MOUNT ALLAN, ALBERTA, FEB. 21 -- While Italy's Alberto Tomba remarked that talking was not so good for racing, and Switzerland's Pirmin Zurbriggen stoically contemplated another medal he had not won, Franck Piccard of France became the leading Alpine skier at the Winter Olympics today.

The 23-year-old Piccard won his second medal, and first gold, when he was among the few lead skiers to reach the bottom of the super giant slalom course at the Nakiska ski area.

A total of 37 of 94 competitors, and four of the first nine, did not finish a route that more resembled a hardwood floor than a ski slope.

Anita Wachter of Austria won the gold in the newly added women's Alpine combined event that includes both downhill and slalom, to give her country four Alpine medals. But Brigitte Oertli and Maria Walliser gave Switzerland the overall lead in Alpine medals with six, when they won the silver and bronze, respectively, in the slalom heats that ended the two-day competition.

The men's course was faster than the chatter of Tomba, who fell, and icier than the look on Zurbriggen's face after he finished tied for fifth.

A testament to the unmanageable course was that all of the medalists at first thought they had skied it poorly and were out of contention.

Piccard, with a time of 1:39.66, glowered at the finish line. Then came silver medalist Helmut Mayer of Austria, who just made the Super G team two days ago, and also sulked over his 1:40.96. Lars-Boerje Eriksson of Sweden was the most unexpected arrival with the bronze in 1:41.08.

"I thought, 'You can't keep a good time,' " Piccard said. "I wasn't expecting a gold at all."

The course, transformed from the women's downhill, was harrowingly steep at the top, with tight turns that more resembled a giant slalom. It should have favored technicians like Zurbriggen and Tomba, and was designed by one of Tomba's coaches, Tino Pietrogiovanna.

But a raw wind and inconsistent conditions have regularly produced unexpected winners in the Olympic Alpine events so far, save for Zurbriggen's beauteous victory in the downhill last Monday. On that day Piccard quietly took the bronze, and today's acquisition made him the only skier to have two medals.

This was despite the predictions of multiple medals for Zurbriggen, who today was troubled and cautious on the top, then was held up by the breeze as he glided through the bottom of the course to finish in 1:41.96. He at first complained that the "race was not regular," and that the wind added a full two seconds to his time, but later amended that more graciously.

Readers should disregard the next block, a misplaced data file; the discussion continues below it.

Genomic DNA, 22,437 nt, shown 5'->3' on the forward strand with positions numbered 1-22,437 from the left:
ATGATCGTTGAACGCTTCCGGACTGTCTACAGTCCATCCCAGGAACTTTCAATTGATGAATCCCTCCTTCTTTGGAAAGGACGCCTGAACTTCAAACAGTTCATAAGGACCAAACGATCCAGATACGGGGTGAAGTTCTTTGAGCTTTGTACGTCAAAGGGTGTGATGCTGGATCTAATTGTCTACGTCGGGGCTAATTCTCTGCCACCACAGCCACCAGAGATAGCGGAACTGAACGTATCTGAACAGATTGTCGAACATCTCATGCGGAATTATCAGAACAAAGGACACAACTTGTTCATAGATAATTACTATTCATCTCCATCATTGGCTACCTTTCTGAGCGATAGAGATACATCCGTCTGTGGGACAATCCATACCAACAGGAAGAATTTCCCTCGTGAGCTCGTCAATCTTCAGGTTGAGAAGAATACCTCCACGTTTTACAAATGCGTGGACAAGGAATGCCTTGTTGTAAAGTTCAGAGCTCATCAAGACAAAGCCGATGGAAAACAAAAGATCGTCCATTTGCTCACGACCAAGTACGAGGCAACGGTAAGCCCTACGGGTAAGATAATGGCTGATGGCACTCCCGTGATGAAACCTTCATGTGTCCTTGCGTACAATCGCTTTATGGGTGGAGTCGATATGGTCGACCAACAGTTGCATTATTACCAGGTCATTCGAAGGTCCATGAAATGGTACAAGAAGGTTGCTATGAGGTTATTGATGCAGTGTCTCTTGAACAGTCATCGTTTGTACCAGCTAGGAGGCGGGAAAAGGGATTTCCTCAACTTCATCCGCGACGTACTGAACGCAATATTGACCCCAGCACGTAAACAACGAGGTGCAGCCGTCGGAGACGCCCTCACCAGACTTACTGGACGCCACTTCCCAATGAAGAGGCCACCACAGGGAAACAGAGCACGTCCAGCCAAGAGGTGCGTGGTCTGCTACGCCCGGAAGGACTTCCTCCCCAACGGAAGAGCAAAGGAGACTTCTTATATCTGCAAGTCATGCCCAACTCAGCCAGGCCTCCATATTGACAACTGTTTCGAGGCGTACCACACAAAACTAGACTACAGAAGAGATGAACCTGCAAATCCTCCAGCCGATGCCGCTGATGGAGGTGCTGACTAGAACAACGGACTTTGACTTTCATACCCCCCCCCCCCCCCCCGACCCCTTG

"The wind took the silver medal," he said. "But Piccard was the best today. Even with no wind I would not have won."

Zurbriggen's opportunities for medals are growing fewer and fewer. The World Cup leader was at first given a chance at an unprecedented five, but has now failed to medal in two; he fell in the slalom portion of men's combined on Thursday.

With only the giant slalom and slalom remaining, Zurbriggen also does not seem likely to equal the record three golds won by Jean Claude Killy in 1968. He has not skied the slaloms well in the World Cup, and must face the imposing Tomba in both of them.

But Tomba, in his opening race of these Olympics, was among the first to fall off the course today as he skied in the 11th position. He careened down the steep part on an uncertain line, and then slid out from under his right ski in the third turn.

He looked more like a trick skier than a slalomist as he did a one-legged 360 off the course. That was a disappointing debut here for the vociferous, sensational Italian who has won seven of the 15 World Cup races he has entered this season, and trails Zurbriggen by just four points.

"I'm not exactly sure what happened," he said. "It was stupid mistakes, I can't say anything. The next time I hope to arrive at the bottom with a result. Only speaking {and not racing} is not useful."

Piccard, who likes Pink Floyd and soccer, has been inevitably compared to Killy in France. But he never demonstrated similarities to the great French skier before now, perhaps because of the lofty expectations.

He had his problems early today, too. "The first part was steep, I was a little bit afraid," said Piccard, whose hometown of Albertville is the site of the 1992 Winter Games. "I was very wide on every gate, and I was very angry with me."

Oertli, currently third in the World Cup, became the first woman to win two medals here, adding to the silver she won in the downhill on Friday. But the Swiss have just one gold, won by Zurbriggen in the downhill, while Austria has two with Wachter's victory. Hubert Stroltz won the men's combined event when Zurbriggen fell.

The Americans were once again far removed from the medals, but Beth Madsen of Aspen, Colo., had a 12th in the combined -- the best U.S. result yet. Kristin Krone of Truckee, Calif., was 17th, and Tiger Shaw of Stowe, Vt., delivered a third Top 20 finish for the day, an 18th in the Super G.